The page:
June 11, 2024

I want to be a chef: What do I choose and where do I study?


Elsu Gericke, Head of Head of Education and Development at the SA Chefs Association, unpacks the NQF and what it means when studying culinary qualifications in South Africa.

Any prospective culinary student or parent of a student should have a good understanding of the terminology used in South African education. Once this is understood, it is easy to navigate the education field and to spot the schools and programmes that offer you a path to your career.

To understand this, it is vitally important to know what the NQF is and what its objectives are. The National Qualifications Framework (NQF), run and managed by SAQA (The South African Qualifications Authority), is a comprehensive system for classifying, registering, publishing, and quality-assuring national qualifications.

The NQF is designed to develop each learner as well as the nation at large by:

  • Creating a single, national framework for learning achievements.
  • Facilitate access to, and mobility and progression within, education, training and career paths.
  • Enhance the quality of education and training; and
  • Accelerate the redress of past unfair discrimination in education, training and employment opportunities.

WHAT DO I CHOOSE AND WHERE DO I STUDY?

It is important that the institution you are going to do your training at is accredited or registered by one of the Quality Councils, The CHE (Council on Higher Education), the QCTO (Quality Council of Trades and Occupations) or UMALUSI (the Council for quality Assurance of General and Further Education and Training). It is also vitally important to ensure that qualifications offered are registered on the NQF. Programmes registered on the NQF means that after your studies, you will be certified with valuable, relevant and employable qualifications.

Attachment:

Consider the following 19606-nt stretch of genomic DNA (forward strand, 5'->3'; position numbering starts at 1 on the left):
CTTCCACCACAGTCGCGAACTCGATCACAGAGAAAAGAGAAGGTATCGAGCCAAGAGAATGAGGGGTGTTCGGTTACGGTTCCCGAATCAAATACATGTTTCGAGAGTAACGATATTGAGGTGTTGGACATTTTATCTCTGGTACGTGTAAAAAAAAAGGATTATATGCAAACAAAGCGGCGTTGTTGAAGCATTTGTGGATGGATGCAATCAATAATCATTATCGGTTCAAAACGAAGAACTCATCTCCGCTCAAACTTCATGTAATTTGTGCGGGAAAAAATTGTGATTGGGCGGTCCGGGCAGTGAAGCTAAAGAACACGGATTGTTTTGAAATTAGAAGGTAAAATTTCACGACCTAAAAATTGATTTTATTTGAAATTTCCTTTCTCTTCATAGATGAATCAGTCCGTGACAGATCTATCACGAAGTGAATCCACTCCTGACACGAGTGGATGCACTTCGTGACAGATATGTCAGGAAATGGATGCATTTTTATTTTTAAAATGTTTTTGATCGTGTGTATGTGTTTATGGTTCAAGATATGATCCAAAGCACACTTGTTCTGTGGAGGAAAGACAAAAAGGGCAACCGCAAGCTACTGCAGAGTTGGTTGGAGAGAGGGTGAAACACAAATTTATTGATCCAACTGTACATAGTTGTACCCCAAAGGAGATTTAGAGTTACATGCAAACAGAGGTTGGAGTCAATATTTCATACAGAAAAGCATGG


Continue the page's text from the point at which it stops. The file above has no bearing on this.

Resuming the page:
So, which culinary qualifications are relevant right now? Which ones should you be looking for? The QCTO has two full culinary qualifications and two part qualifications which serve the industry. The first is the Trade Qualification which will qualify the student as a Chef Artisan. This is the three-year Occupational Qualification Chef with the SAQA ID 101697. The next one is the Occupational Qualification Cook which is a one-year full qualification with the SAQA ID 102296.

The two part qualifications, Kitchen Hand and Food Handler which are part of the Cook qualification, serves as a pathway to the full qualifications and is perfectly suited to individuals that wish to enter the industry or for those in the industry who would like to further their careers while in the workplace.

Due to the Ministerial determination, documented in the Government Gazette of 3 June 2024 regarding the Ministerial Directive on Implementation and Transitional Arrangements for Pre-2009 Qualifications. TVETS will have to align their qualifications to that of an occupational qualification with QCTO. It is best to be prepared and implement as soon as possible to ensure nobody is without further education and training opportunities.

Many of the international programmes have been embedded into the culinary industry. However, it is important to note that these programmes are not recognised in South Africa, and they are not credit bearing. This means that you will not receive credits should you wish to change your career path and study other hospitality qualifications in SA.